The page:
Congresswoman Annette Sweeney

Dungeon Keeper Congresswoman Annette Sweeney (GOP, Iowa).

Your new friend is sponsoring legislation in Iowa to make it illegal to film or take pictures exposing an animal farm. If you take footage that shows, for example, workers torturing animals, and have the audacity to “process, produce or distribute” such footage, under her proposed legislation, you could be facing 10 years in jail and $100,000 fines.

Sweeney is not alone, by the way. In Florida, Senator Norman is sponsoring an identical bill, with an added measure of crazy (his bill would make it illegal to take pictures of a farm from the air or from the road). Sen. Norman apparently introduced the bill after revolting footage of chicken farms surfaced and various farms began to worry about their image.

This is an interesting technique. Faced with a potential PR disaster, the animal farms (helped by companies like Monsanto, which deserves its own sub-blog at some point) decided that the best defense against whistle-blowers was not to attack the whistle-blowers, but to make the very act of whistle-blowing illegal. The idea is probably not that these laws would survive a lot of legal challenges – they would not. But they do make it much scarier for an individual to step forward and report on animal abuse and cruelty, and could potentially stave off future debacles like the HBO documentary documenting abuse of animals by the Wiles family of Wiles Hog farms.  As such, where they fail as legal instruments they work pretty well as manipulation instruments.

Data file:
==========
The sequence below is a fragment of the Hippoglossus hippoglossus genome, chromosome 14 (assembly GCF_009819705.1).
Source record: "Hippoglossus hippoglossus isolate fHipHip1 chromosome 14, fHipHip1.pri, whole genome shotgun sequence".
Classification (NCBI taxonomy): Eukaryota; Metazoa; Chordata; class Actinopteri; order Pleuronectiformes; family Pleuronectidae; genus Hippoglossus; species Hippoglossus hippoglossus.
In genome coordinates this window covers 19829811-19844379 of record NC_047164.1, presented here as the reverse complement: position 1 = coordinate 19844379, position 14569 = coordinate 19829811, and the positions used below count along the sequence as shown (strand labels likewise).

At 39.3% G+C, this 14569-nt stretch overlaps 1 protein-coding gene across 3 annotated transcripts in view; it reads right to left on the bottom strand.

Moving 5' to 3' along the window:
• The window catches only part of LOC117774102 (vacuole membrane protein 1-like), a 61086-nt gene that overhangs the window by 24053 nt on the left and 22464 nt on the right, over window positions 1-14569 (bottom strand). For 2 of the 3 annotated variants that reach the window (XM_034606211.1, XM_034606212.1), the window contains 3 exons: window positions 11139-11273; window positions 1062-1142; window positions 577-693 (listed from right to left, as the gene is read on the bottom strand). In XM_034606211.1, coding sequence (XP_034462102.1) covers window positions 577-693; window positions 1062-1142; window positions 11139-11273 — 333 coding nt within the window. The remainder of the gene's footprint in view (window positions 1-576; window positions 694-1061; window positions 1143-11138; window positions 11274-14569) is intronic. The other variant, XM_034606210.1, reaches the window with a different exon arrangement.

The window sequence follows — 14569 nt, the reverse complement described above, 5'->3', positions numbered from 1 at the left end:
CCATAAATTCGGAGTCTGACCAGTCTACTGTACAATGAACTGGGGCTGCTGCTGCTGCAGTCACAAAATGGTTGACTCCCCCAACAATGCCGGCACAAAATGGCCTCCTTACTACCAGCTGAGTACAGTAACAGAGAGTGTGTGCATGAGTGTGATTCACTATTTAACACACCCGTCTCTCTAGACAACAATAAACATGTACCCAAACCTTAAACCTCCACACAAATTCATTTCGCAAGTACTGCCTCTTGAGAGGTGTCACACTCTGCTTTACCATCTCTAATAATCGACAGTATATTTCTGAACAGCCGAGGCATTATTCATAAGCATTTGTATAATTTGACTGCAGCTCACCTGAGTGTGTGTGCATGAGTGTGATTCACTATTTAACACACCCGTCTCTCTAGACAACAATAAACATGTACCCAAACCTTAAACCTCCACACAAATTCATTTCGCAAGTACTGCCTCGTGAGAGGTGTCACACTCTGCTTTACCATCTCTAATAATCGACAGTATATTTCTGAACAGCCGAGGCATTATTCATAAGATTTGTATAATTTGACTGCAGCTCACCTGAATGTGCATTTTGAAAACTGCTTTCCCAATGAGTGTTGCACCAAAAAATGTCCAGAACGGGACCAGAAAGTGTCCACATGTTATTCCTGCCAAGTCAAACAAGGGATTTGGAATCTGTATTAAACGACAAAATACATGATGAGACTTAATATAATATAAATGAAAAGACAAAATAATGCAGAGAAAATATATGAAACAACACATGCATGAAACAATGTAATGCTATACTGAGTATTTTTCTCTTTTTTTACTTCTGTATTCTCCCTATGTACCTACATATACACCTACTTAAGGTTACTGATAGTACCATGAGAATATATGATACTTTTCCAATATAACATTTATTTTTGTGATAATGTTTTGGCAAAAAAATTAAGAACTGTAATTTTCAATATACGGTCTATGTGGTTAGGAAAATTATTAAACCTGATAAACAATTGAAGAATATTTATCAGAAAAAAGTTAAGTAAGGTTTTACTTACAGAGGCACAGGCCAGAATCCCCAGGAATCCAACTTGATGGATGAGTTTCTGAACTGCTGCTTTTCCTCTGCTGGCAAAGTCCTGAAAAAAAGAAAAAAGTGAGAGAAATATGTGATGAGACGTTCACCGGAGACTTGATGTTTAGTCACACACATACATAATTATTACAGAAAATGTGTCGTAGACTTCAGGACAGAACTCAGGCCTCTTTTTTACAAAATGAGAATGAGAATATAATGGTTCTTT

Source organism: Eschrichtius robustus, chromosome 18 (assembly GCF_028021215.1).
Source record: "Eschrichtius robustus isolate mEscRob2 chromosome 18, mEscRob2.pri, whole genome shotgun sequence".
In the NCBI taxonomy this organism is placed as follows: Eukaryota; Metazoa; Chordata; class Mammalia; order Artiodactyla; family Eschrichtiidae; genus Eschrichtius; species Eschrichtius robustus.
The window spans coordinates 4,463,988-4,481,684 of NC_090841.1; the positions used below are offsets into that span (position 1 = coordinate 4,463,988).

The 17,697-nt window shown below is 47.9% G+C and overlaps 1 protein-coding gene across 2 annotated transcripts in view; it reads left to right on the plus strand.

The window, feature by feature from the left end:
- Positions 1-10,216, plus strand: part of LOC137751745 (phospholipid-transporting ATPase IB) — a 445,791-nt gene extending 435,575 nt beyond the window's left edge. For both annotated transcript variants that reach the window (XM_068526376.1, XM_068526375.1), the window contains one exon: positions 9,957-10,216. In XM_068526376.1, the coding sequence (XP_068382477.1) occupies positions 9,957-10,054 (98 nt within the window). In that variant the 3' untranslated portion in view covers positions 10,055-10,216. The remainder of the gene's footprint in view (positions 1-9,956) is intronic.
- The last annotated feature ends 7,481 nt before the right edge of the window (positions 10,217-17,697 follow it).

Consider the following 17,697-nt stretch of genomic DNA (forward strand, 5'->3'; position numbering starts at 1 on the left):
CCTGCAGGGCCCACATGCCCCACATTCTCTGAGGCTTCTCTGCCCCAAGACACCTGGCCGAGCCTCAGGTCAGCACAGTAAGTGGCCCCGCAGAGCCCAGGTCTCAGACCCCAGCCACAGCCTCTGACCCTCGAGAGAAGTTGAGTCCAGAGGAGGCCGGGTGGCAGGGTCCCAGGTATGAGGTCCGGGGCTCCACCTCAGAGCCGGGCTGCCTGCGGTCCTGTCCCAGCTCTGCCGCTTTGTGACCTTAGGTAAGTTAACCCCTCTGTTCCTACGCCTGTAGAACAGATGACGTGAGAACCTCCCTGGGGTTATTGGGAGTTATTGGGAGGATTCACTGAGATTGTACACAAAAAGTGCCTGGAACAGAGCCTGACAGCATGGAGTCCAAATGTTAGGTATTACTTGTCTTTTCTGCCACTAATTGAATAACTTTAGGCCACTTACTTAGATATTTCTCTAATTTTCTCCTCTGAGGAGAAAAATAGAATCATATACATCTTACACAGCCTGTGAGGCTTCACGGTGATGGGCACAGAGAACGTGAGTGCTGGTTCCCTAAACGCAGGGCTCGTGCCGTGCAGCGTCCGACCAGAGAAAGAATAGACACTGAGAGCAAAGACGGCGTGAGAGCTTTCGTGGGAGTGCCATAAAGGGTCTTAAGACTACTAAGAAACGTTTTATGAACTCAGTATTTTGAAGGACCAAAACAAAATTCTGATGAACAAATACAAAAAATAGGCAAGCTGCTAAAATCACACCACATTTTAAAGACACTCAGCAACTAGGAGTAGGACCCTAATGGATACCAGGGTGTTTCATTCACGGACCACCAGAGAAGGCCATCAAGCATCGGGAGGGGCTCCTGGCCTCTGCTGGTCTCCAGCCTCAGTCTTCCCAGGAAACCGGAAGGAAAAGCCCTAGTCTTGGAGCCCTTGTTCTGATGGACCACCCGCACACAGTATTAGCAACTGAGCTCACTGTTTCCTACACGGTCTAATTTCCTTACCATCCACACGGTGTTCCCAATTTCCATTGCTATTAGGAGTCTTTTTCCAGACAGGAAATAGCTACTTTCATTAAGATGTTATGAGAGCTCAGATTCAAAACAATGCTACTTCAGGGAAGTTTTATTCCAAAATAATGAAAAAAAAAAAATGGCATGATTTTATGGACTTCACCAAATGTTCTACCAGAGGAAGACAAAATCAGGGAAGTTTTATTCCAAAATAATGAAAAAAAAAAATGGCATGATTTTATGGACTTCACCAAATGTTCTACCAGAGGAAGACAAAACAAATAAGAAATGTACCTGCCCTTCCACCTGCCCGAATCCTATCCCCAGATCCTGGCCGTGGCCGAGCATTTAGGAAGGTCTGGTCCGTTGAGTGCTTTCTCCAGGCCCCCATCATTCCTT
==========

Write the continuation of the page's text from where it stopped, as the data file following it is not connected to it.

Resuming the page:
But that is small potatoes compared to what happened in Congress when it tried to pass a new law to support whistle-blowers, the WhistleBlower Protection Enhancement Act, in 2010. The act was meant to protect whistleblowers and provide for some uniformity in how whistle-blowers were treated when revealing abuse or fraud. The act sailed through Congress, but as it was about to pass, a Senator put a secret hold on the legislation.

A secret hold is an interesting manipulation technique. Basically, any senator can place a ‘hold’ anonymously on a bill, even after it passes both chambers. The name of the senator is not released, and once the hold is placed, the bill finds itself in limbo – neither passed nor defeated, just… on hold.


You can only place a hold on a bill for 6 days, however. No problem – you can tag team: find a friendly senator, and on day 5 you lift your hold, and he places his. In another five days, he lifts his hold, and you put yours back. With the two of you coordinating, you can hold a bill anonymously for as long as you want. In this case, two senators held the legislation up just long enough for the Senate session to end, effectively killing the bill, without ever making their names public.

Of course, the irony of two senators killing a whistle-blower protection act anonymously was already fairly apparent, but then various blogs and commentators pushed to identify the two senators, and the names of Senators Jon Kyl and Jeff Sessions, two Republicans, soon emerged.